Influenza vaccinations are more effective when administered by practice nurses during the morning, according to UK researchers.
As a result of their findings, they suggested that practices should adjust the time of routine flu jabs for older people.
“Our results suggest that by shifting the time of those vaccinations to the morning we can improve their efficiency”
Their results, published in the journal Vaccine, indicate that giving immunisations in the morning, rather than the afternoon, could induce greater, and thus more protective, antibody responses.
The researchers from Birmingham University analysed the annual influenza vaccination programme at 24 general practices between 2011 and 2013.
Overall, 276 adults over 65 were vaccinated against three strains of influenza, either in morning surgeries (9 -11am) or afternoon surgeries (3-5pm).
For two of the strains, those in the morning cohort saw a significantly larger increase in antibody concentration one month following vaccination, when compared with those in the afternoon.
There was no significant difference between morning and afternoon for the third strain.
Despite being part of the seasonal vaccination programme, the researchers highlighted that the influenza virus remained responsible for many deaths each year.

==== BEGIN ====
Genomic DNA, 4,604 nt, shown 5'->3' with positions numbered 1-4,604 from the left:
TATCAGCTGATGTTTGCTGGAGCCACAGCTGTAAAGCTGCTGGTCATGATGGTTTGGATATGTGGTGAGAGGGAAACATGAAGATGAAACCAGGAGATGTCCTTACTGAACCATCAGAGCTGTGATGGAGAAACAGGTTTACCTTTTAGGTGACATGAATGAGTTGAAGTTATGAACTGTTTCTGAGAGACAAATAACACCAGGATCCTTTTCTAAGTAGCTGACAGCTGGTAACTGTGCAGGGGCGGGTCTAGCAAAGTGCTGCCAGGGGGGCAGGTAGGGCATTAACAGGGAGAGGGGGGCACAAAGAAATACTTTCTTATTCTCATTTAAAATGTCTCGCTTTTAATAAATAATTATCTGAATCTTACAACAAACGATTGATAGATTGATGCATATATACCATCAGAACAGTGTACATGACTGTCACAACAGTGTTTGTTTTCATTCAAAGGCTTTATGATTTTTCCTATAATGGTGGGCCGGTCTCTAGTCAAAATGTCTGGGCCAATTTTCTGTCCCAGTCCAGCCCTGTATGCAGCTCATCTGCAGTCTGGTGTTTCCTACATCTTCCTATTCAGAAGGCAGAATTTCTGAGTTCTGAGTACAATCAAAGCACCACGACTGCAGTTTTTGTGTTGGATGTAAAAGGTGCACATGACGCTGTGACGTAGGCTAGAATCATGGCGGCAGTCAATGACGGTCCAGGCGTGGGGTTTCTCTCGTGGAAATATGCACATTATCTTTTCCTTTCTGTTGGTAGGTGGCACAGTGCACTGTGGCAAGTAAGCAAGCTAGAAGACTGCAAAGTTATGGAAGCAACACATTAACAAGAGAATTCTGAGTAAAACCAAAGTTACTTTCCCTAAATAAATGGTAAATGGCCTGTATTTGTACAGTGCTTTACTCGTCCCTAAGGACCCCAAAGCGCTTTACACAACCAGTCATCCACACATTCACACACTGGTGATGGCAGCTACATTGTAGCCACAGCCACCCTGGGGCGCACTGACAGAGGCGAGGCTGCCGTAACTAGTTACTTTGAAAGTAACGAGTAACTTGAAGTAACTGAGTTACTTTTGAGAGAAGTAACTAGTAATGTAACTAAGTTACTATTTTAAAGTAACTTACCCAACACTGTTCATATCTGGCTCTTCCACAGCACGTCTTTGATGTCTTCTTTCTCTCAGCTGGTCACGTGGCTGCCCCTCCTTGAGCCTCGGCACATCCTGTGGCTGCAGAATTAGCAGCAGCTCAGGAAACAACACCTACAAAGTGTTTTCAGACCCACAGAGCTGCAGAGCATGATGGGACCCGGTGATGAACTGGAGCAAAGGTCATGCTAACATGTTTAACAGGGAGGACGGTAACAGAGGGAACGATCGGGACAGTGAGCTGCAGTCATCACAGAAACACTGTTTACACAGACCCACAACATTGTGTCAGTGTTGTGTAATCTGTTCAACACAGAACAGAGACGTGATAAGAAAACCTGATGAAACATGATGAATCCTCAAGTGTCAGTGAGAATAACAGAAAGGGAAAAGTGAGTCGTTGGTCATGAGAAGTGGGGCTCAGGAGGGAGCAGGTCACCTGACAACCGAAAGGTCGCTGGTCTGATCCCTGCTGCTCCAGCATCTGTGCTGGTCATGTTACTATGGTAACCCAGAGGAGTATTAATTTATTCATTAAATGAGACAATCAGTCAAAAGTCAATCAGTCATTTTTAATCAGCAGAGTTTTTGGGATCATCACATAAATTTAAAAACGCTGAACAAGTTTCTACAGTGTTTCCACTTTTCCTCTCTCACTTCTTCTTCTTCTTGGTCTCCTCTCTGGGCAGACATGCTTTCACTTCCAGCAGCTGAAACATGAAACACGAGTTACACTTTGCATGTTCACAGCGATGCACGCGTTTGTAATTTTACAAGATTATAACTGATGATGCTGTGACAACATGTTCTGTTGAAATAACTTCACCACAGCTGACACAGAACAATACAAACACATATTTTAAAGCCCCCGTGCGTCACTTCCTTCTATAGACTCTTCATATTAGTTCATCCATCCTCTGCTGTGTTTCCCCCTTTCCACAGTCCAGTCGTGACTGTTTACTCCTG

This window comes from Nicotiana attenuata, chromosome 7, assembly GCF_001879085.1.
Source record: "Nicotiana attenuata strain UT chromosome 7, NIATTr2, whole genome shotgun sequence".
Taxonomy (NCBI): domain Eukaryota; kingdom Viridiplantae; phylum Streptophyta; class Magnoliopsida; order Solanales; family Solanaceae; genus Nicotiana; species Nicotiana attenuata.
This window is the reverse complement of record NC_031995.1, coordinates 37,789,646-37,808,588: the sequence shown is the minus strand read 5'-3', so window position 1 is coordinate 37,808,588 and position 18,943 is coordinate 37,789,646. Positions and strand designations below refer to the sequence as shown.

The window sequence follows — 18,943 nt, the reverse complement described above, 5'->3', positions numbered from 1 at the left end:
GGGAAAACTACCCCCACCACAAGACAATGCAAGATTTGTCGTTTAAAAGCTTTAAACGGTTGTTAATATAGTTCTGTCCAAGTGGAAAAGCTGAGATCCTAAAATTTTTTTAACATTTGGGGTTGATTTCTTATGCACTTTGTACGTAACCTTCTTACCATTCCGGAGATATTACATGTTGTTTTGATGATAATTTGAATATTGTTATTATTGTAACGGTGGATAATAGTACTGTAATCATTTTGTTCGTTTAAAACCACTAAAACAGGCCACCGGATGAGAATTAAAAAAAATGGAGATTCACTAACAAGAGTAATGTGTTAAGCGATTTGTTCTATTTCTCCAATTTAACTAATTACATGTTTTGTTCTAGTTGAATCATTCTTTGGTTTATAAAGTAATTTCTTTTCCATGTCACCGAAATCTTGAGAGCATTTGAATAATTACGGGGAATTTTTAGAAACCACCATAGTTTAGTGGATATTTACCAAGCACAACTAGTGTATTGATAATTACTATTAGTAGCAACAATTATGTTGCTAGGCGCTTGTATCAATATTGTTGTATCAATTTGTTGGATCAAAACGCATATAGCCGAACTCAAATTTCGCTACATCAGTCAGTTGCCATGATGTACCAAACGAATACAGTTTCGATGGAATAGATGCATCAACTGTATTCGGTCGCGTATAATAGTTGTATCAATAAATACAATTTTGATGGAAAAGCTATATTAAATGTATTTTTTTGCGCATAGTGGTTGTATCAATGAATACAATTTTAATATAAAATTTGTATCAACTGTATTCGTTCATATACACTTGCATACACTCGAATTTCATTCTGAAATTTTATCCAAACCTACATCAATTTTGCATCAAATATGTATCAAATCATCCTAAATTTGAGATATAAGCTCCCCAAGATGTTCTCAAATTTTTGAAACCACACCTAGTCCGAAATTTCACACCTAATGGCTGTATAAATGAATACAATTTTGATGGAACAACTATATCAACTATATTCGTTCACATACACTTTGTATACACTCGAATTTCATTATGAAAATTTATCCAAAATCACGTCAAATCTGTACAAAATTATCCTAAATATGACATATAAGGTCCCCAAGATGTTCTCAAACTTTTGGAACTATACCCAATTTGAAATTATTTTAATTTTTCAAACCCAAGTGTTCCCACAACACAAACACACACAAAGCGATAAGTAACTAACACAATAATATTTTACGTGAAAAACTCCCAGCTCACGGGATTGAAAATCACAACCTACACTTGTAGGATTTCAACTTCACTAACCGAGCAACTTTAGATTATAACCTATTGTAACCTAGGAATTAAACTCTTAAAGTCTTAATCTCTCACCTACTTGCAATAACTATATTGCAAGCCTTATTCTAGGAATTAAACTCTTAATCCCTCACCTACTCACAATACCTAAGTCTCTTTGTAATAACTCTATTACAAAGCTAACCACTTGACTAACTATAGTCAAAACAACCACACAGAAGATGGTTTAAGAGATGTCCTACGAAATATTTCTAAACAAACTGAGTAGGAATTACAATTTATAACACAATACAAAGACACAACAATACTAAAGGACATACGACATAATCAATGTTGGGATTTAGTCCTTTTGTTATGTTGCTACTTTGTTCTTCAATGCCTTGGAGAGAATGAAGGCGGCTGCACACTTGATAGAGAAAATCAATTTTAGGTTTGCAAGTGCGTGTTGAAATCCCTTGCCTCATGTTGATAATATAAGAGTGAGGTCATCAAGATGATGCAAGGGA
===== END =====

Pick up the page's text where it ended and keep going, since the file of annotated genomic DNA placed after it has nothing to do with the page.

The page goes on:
“We know that there are fluctuations in immune responses throughout the day”
They noted that age-related decline in immunity reduced the ability of older adults to produce adequate antibody responses following vaccination, compromising the given protection.
Professor Janet Lord, a co-investigator on the study, said: “A significant amount of resource is used to try and prevent flu infection each year, particularly in older adults, but less than half make enough antibody to be fully protected.
“Our results suggest that by shifting the time of those vaccinations to the morning we can improve their efficiency with no extra cost to the health service,” she said.
Flu jabs more effective when given during morning
Lead study author Dr Anna Phillips added: “We know that there are fluctuations in immune responses throughout the day and wanted to examine whether this would extend to the antibody response to vaccination.
“Being able to see that morning vaccinations yield a more efficient response will not only help in strategies for flu vaccination, but might provide clues to improve vaccination strategies more generally,” she said.
The researchers said they now hoped to carry out a large scale study to see if the morning strategy benefitted over 65s with conditions like diabetes, liver and kidney disease that impair immunity.
They will also look at whether the strategy is effective for the pneumococcal vaccine.